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There's still time to register for PCB West 2017. This annual PCB design conference will be held September 12 - 14, 2017, in Santa Clara, CA. The event includes a three-day technical conference and one-day exhibition to be held at the Santa Clara (CA) Convention Center.
The September event features more than 75 presentations, the most-ever for the 26-years-old event. Among the featured speakers are Rick Hartley, Doug Brooks and Susy Webb, with topics ranging from signal noise control, RF design, thermal considerations, flex circuits, and assembly troubleshooting.
The annual Free Wednesday program offers more than 20 free presentations covering all types of design, fabrication and assembly issues. Free Wednesday takes place September 13, the same day of the exhibition featuring more than 100 leading suppliers of PCB design software, process tools, and fabrication, assembly and test services and equipment.
The technical conference is characterized by longer training-based presentations that average two hours or more. Courses are offered for all experience levels, from novice through advanced.
New this year is the PCB Fabrication/EMS Management Forum, a special session designed for executives and centered on common industry management issues, such as technology investment, employee recruiting and marketing.
Preceding the conference program is the IPC Designers Certification course, presented by EPTAC.
PCB West annually provides a conference and exhibition focused on the design and manufacture of PCBs, HDI, electronics assembly and circuit board test. The September 2016 event attracted nearly 2,000 attendees.
For more information about PCB West, visit pcbwest.com or contact director of group shows Alyson Corey at 678-234-9859; firstname.lastname@example.org.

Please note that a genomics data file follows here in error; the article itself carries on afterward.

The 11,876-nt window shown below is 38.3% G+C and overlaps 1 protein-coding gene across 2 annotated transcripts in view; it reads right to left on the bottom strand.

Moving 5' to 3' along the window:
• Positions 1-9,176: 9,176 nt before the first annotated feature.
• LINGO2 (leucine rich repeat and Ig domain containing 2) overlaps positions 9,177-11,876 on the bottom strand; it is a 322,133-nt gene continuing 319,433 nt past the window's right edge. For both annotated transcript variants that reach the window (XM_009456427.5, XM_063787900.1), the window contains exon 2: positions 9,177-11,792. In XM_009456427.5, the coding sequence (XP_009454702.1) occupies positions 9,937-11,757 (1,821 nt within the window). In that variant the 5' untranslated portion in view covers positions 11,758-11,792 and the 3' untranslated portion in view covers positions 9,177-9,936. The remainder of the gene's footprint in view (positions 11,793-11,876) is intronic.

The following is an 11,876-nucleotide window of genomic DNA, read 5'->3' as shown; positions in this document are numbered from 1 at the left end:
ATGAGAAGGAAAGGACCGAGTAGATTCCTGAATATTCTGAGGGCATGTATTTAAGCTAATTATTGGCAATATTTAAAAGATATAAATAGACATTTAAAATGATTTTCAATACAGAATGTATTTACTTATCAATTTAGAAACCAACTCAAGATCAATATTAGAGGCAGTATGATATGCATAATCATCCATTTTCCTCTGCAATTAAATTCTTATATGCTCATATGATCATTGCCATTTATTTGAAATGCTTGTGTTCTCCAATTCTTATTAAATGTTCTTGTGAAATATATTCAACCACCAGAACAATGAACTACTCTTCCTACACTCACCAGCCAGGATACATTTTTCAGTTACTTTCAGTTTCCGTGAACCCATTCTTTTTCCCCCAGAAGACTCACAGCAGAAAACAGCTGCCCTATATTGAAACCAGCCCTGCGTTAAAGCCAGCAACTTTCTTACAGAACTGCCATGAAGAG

Bill Acito, Cadence Design Systems
The challenges faced by the PCB designers of today are significant. If we examine the breadth of designs, we find ever-increasing data rates and more high-speed signal routing that drive additional challenges meeting signal-quality requirements, including reflection signal loss and crosstalk issues. At the same time, designers are being asked to complete designs in shorter cycle times and in smaller form factors. They must come up with new and more complex routing strategies to better control impedance and crosstalk. Manual implementation is often time-consuming and prone to layout errors.
Dave Wiens, Mentor, a Siemens Business
PCB designers working with flex or rigid-flex technology face many potential risks that can derail a project and cause costly design failures. As the name implies, flex and rigid-flex designs comprise a combination of rigid and flexible board technologies made up of multiple layers of flexible circuit substrates, attached internally and/or externally to one or more rigid boards. These combinations provide flexibility for the PCB designer working on dense designs that require a specific form factor. Rigid-flex allows the PCB design team to cost-efficiently apply greater functionality to a smaller volume of space, while providing the mechanical stability required by most applications.
Andy Shaughnessy, Design007 Magazine
Millennials are the future of our industry. What does this mean for the PCB design community? How do we attract more of these smart young people to the world of PCB design? I asked Paul Musto, director of marketing for Mentor’s Board Systems Division, to explain the company’s initiatives aimed at drawing more young people into PCB design